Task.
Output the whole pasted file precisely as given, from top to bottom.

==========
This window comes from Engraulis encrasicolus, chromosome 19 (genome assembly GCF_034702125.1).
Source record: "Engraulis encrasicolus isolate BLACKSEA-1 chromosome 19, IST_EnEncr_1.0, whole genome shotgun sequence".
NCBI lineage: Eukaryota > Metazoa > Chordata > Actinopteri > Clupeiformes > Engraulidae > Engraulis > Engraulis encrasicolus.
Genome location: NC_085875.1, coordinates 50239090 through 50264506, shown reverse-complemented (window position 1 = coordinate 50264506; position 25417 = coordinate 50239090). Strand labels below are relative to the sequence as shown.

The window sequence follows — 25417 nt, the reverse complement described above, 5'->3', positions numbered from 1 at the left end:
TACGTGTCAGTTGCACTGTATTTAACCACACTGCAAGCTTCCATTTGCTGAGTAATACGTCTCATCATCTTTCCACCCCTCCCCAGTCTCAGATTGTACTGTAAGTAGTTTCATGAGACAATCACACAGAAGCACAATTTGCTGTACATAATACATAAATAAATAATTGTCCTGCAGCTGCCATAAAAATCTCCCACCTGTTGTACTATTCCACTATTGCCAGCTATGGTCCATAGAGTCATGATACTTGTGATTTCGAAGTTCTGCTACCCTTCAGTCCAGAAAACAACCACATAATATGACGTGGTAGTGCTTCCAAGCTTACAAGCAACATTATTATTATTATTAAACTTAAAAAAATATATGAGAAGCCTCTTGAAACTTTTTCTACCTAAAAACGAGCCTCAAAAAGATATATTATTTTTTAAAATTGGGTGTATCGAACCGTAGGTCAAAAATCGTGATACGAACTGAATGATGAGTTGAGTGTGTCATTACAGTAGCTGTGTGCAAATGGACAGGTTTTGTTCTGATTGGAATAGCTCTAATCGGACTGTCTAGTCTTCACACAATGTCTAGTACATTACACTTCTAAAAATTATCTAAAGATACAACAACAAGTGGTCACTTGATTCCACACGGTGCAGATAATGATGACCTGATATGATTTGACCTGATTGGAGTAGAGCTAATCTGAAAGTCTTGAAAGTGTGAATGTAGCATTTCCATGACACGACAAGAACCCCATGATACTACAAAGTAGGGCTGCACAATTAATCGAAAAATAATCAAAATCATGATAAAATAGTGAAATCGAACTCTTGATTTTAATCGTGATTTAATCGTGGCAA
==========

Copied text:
This window comes from Engraulis encrasicolus, chromosome 19 (genome assembly GCF_034702125.1).
Source record: "Engraulis encrasicolus isolate BLACKSEA-1 chromosome 19, IST_EnEncr_1.0, whole genome shotgun sequence".
NCBI lineage: Eukaryota > Metazoa > Chordata > Actinopteri > Clupeiformes > Engraulidae > Engraulis > Engraulis encrasicolus.
Genome location: NC_085875.1, coordinates 50239090 through 50264506, shown reverse-complemented (window position 1 = coordinate 50264506; position 25417 = coordinate 50239090). Strand labels below are relative to the sequence as shown.

The window sequence follows — 25417 nt, the reverse complement described above, 5'->3', positions numbered from 1 at the left end:
TACGTGTCAGTTGCACTGTATTTAACCACACTGCAAGCTTCCATTTGCTGAGTAATACGTCTCATCATCTTTCCACCCCTCCCCAGTCTCAGATTGTACTGTAAGTAGTTTCATGAGACAATCACACAGAAGCACAATTTGCTGTACATAATACATAAATAAATAATTGTCCTGCAGCTGCCATAAAAATCTCCCACCTGTTGTACTATTCCACTATTGCCAGCTATGGTCCATAGAGTCATGATACTTGTGATTTCGAAGTTCTGCTACCCTTCAGTCCAGAAAACAACCACATAATATGACGTGGTAGTGCTTCCAAGCTTACAAGCAACATTATTATTATTATTAAACTTAAAAAAATATATGAGAAGCCTCTTGAAACTTTTTCTACCTAAAAACGAGCCTCAAAAAGATATATTATTTTTTAAAATTGGGTGTATCGAACCGTAGGTCAAAAATCGTGATACGAACTGAATGATGAGTTGAGTGTGTCATTACAGTAGCTGTGTGCAAATGGACAGGTTTTGTTCTGATTGGAATAGCTCTAATCGGACTGTCTAGTCTTCACACAATGTCTAGTACATTACACTTCTAAAAATTATCTAAAGATACAACAACAAGTGGTCACTTGATTCCACACGGTGCAGATAATGATGACCTGATATGATTTGACCTGATTGGAGTAGAGCTAATCTGAAAGTCTTGAAAGTGTGAATGTAGCATTTCCATGACACGACAAGAACCCCATGATACTACAAAGTAGGGCTGCACAATTAATCGAAAAATAATCAAAATCATGATAAAATAGTGAAATCGAACTCTTGATTTTAATCGTGATTTAATCGTGGCAA